Tagged: Jose Veras

Fish Come From Behind, Drop It In Extras

GameFish is now a regular blogger for FishStripes. Read her game recaps and other thoughts on the 2010 Marlins there.

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Dear Florida Marlins,

If you are going to end up losing the game anyway, please stop forcing extra innings and getting our hopes up, only to dash them in the end. Thanks.

XOXO,

HLD&S

Game-tying home runs, web gems, and history-making hits weren’t enough to put the Fish in the win column. For the second night in a row, the Marlins were able to come back, only to end up losing in extra innings.

Nate Robertson made the start for Florida, and went just five innings, allowing six runs on five hits.

In the second inning Nate gave up a three-run homer to Johnny Gomes, and very nearly followed that up with another when Jay Bruce hit a long line drive to right that was originally ruled a home run. The call was overturned, but then with two out in the fourth, the long ball struck again. Nate gave up another three-run shot to Ryan Hanigan to put the Marlins in a 5-run hole. In all fairness to Robertson, those three runs were unearned, the result of Cantu’s misplay of a grounder for the Marlins 12th (and Major League-leading) error of the season.

The Marlins broke through against Bronson Arroyo in the fifth inning with RBI from Mike LambCameron MaybinHanley Ramirez and Jorge Cantu to bring the Fish within a run. With his RBI single, Jorge became just the second player in history, and first since 1921, to have at least one hit and one RBI in the first 8 games of the season.

The Reds scored another two runs in the top of the eighth off of Jose Veras, but in the bottom of the inning, the Marlins answered back against rookie reliever Logan OndrusekCody Ross walked up to bat to the usual chants of “Cody! Cody! Cody!” from the home crowd, and smashed a three-run home run to tie the game at 8.

Both bullpens held the score for two innings, but the Marlins luck ran out in the 11th. Dan Meyer gave up a single to Hanigan and walked Stubbs. Then with one out, Chris Coghlan further elevated the hopes of Fish fans when he showed off in left field, making a spectacular play and robbing Orlando Cabrera of a few RBI.

But it wasn’t enough to prevent the inevitable. After Coghlan’s web gem, Dan Meyer gave up the game-winning RBI single to Joey Votto. Francisco Cordero recorded another save, and the Fish dropped their second extra-inning affair in two days.

Sigh.

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Marlins 2010 Home Opener

GameFish is now a regular blogger for FishStripes. You can read her game recaps and other thoughts on the 2010 Marlins there.

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It was a promising night for the Marlins Friday as they opened their first home series of the season at Sun Life Stadium in front of 40,666 fans–the largest home opener since 2005.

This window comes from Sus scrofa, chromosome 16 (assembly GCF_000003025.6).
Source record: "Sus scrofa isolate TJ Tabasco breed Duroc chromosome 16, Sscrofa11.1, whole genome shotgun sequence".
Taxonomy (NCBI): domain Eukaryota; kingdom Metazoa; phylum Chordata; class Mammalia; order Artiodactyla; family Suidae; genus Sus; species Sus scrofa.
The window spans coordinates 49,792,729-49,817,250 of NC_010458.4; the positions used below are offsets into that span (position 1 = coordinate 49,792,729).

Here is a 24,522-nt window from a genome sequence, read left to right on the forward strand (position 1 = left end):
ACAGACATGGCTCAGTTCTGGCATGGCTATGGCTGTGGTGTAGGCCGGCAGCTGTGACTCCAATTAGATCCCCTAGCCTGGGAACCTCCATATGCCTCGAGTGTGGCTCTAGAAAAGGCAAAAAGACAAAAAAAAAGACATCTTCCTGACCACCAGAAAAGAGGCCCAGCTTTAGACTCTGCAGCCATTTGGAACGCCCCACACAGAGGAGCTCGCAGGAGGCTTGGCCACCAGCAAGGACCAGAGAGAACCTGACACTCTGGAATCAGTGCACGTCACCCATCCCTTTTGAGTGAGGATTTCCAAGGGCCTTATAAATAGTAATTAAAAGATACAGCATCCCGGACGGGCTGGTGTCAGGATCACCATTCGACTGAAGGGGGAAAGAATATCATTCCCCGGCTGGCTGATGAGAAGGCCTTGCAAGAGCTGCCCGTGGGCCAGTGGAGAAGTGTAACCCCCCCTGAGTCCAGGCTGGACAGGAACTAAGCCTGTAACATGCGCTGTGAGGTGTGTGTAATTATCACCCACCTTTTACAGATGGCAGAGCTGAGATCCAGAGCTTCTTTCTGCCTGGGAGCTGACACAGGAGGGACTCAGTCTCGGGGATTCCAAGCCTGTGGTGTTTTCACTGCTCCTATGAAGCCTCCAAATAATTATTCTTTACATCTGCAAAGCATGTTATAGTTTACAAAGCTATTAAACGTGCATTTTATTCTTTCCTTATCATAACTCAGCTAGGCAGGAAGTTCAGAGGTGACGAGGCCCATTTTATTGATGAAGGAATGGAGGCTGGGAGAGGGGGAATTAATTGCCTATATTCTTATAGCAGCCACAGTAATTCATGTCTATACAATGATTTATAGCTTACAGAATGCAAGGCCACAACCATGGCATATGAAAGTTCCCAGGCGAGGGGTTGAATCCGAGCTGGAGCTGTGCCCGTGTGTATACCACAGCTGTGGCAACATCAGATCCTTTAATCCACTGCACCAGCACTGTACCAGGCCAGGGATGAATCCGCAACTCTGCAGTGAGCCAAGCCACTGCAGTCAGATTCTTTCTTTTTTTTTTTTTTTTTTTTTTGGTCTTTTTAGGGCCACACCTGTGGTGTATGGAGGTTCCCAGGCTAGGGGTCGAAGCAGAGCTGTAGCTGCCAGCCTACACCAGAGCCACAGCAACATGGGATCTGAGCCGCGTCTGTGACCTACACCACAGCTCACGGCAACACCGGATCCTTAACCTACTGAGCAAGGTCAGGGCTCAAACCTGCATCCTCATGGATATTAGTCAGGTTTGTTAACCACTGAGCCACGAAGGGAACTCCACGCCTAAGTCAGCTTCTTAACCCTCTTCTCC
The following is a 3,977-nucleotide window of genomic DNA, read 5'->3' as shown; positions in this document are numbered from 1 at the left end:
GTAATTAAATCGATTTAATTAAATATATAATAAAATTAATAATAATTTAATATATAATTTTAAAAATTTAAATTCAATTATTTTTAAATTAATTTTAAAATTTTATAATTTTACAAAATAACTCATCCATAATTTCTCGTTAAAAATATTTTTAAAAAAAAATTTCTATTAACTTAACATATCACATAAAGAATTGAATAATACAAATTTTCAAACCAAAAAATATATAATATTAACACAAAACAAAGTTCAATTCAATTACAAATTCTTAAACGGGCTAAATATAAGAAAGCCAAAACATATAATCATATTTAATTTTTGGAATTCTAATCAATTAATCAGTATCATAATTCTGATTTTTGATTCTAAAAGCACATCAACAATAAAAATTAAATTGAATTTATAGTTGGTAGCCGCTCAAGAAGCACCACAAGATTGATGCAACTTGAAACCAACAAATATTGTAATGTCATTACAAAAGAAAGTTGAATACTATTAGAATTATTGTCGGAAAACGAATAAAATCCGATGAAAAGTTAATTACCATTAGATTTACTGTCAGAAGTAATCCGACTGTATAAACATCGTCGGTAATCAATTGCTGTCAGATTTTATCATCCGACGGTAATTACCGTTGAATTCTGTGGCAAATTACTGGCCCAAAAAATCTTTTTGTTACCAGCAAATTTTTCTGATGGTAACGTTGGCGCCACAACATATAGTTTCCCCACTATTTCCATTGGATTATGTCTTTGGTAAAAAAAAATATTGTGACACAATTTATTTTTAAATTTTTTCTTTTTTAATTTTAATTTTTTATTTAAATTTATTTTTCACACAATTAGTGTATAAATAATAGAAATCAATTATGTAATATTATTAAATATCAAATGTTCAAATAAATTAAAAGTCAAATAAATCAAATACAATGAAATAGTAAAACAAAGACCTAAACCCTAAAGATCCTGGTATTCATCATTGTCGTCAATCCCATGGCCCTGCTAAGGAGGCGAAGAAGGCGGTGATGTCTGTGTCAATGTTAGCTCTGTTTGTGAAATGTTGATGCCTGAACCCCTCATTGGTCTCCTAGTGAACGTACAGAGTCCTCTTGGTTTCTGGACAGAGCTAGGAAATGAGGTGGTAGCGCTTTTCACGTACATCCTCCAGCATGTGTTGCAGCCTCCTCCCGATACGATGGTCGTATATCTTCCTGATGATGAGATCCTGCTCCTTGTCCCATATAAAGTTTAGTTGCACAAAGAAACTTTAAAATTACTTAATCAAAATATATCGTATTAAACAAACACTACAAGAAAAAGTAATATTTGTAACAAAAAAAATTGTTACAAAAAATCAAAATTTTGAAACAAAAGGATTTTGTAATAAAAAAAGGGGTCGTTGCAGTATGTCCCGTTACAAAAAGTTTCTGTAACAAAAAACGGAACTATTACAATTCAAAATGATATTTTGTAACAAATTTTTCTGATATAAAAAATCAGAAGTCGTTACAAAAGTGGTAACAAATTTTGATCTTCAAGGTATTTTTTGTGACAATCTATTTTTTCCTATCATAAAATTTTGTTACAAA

Volstad was on and dealing through six innings. He allowed just two hits and one walk to the Dodgers, and at one point retired 11 in a row. With Chris on his game, it seemed that the most abysmal aspect of the evening might prove to be Scott Stapp butchering the lyrics to the Star Spangled Banner.

Of course, that was before the late-inning sloppy defense and shaky bullpen made their scheduled appearance.

Not many people had expected a pitchers duel going into the game, but Hiroki Kuroda was dealing as well, and put on a nice show through eight innings. He gave up just five hits and a walk, and struck out seven. The lone run Kuroda allowed came courtesy of Jorge Cantu, who has had an RBI in all four games the Marlins have played this season. In the bottom of the sixth, Cantu singled to score Cameron Maybin and give the Marlins a 1-0 lead.

Vols ran into some trouble in the seventh when Manny Ramirez and Casey Blake both doubled to tie the game. Blake DeWitt followed with a single that put the Dodgers in the lead, and with one out, Chris handed the ball over to the bullpen.

Unfortunately, Hopper was  not available.

Clay Hensley came on in relief of Chris, and it seemed as though things picked up right where they left off on Wednesday night. Hensley promptly loaded the bases, and Hanley committed a costly error when he fielded a ground ball from Reed Johnson and tried to get the force out at second. He ended up throwing the ball into right field instead, which allowed two runs to score and gave the Dodgers a three-run lead.

Next up out of the pen was Jose Veras. He miraculously escaped the eighth without giving up a run, but did commit the Marlins second error in as many innings when he lobbed the ball into center field on a pick-off attempt at second base. In the ninth, Veras walked one and gave up a double before he was lifted from the game.

When Renyel Pinto came out of the bullpen, he was met with a chorus of boos from Fish fans who clearly weren’t ready to forget Wednesday’s meltdown in New York. In response, Pinto served up a double to James Loney, and (naturally) both of his inherited runners scored. Manny Ramirez singled on a pop-up that Gaby couldn’t get to, and put the Dodgers up 7-1 before the inning was over.

The Marlins did try to stage a bit of a comeback in the bottom of the ninth. Wes Helms had a 2-run pinch hit double–his 45th pinch hit with the Marlins–which established a new franchise record. Unfortunately, it wasn’t enough. 

Jonathan Broxton finished off the Fish, striking out Chris Coghlan and Cameron Maybin to end the game, and the Marlins dropped their home opener. 

If games only lasted six innings, the Fish might have a perfect record right now.